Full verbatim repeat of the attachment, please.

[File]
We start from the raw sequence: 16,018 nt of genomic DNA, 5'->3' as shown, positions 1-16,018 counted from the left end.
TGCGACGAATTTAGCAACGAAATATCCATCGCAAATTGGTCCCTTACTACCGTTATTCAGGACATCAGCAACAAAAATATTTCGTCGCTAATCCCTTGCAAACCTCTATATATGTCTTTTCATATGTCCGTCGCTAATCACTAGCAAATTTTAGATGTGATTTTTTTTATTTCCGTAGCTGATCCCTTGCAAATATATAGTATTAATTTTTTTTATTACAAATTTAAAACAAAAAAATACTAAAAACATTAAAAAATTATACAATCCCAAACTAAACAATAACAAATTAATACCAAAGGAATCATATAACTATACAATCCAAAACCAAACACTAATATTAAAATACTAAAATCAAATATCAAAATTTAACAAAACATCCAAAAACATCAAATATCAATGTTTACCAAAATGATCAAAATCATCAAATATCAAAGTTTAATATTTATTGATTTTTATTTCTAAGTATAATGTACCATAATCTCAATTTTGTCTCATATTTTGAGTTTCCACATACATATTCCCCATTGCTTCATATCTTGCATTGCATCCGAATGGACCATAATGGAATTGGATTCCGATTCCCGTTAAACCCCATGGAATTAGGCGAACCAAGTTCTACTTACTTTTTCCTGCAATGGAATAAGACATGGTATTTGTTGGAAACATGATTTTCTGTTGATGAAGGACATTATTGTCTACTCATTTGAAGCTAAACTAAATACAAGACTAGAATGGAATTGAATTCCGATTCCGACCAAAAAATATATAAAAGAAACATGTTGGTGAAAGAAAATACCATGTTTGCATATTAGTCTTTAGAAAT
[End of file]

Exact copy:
We start from the raw sequence: 16,018 nt of genomic DNA, 5'->3' as shown, positions 1-16,018 counted from the left end.
TGCGACGAATTTAGCAACGAAATATCCATCGCAAATTGGTCCCTTACTACCGTTATTCAGGACATCAGCAACAAAAATATTTCGTCGCTAATCCCTTGCAAACCTCTATATATGTCTTTTCATATGTCCGTCGCTAATCACTAGCAAATTTTAGATGTGATTTTTTTTATTTCCGTAGCTGATCCCTTGCAAATATATAGTATTAATTTTTTTTATTACAAATTTAAAACAAAAAAATACTAAAAACATTAAAAAATTATACAATCCCAAACTAAACAATAACAAATTAATACCAAAGGAATCATATAACTATACAATCCAAAACCAAACACTAATATTAAAATACTAAAATCAAATATCAAAATTTAACAAAACATCCAAAAACATCAAATATCAATGTTTACCAAAATGATCAAAATCATCAAATATCAAAGTTTAATATTTATTGATTTTTATTTCTAAGTATAATGTACCATAATCTCAATTTTGTCTCATATTTTGAGTTTCCACATACATATTCCCCATTGCTTCATATCTTGCATTGCATCCGAATGGACCATAATGGAATTGGATTCCGATTCCCGTTAAACCCCATGGAATTAGGCGAACCAAGTTCTACTTACTTTTTCCTGCAATGGAATAAGACATGGTATTTGTTGGAAACATGATTTTCTGTTGATGAAGGACATTATTGTCTACTCATTTGAAGCTAAACTAAATACAAGACTAGAATGGAATTGAATTCCGATTCCGACCAAAAAATATATAAAAGAAACATGTTGGTGAAAGAAAATACCATGTTTGCATATTAGTCTTTAGAAAT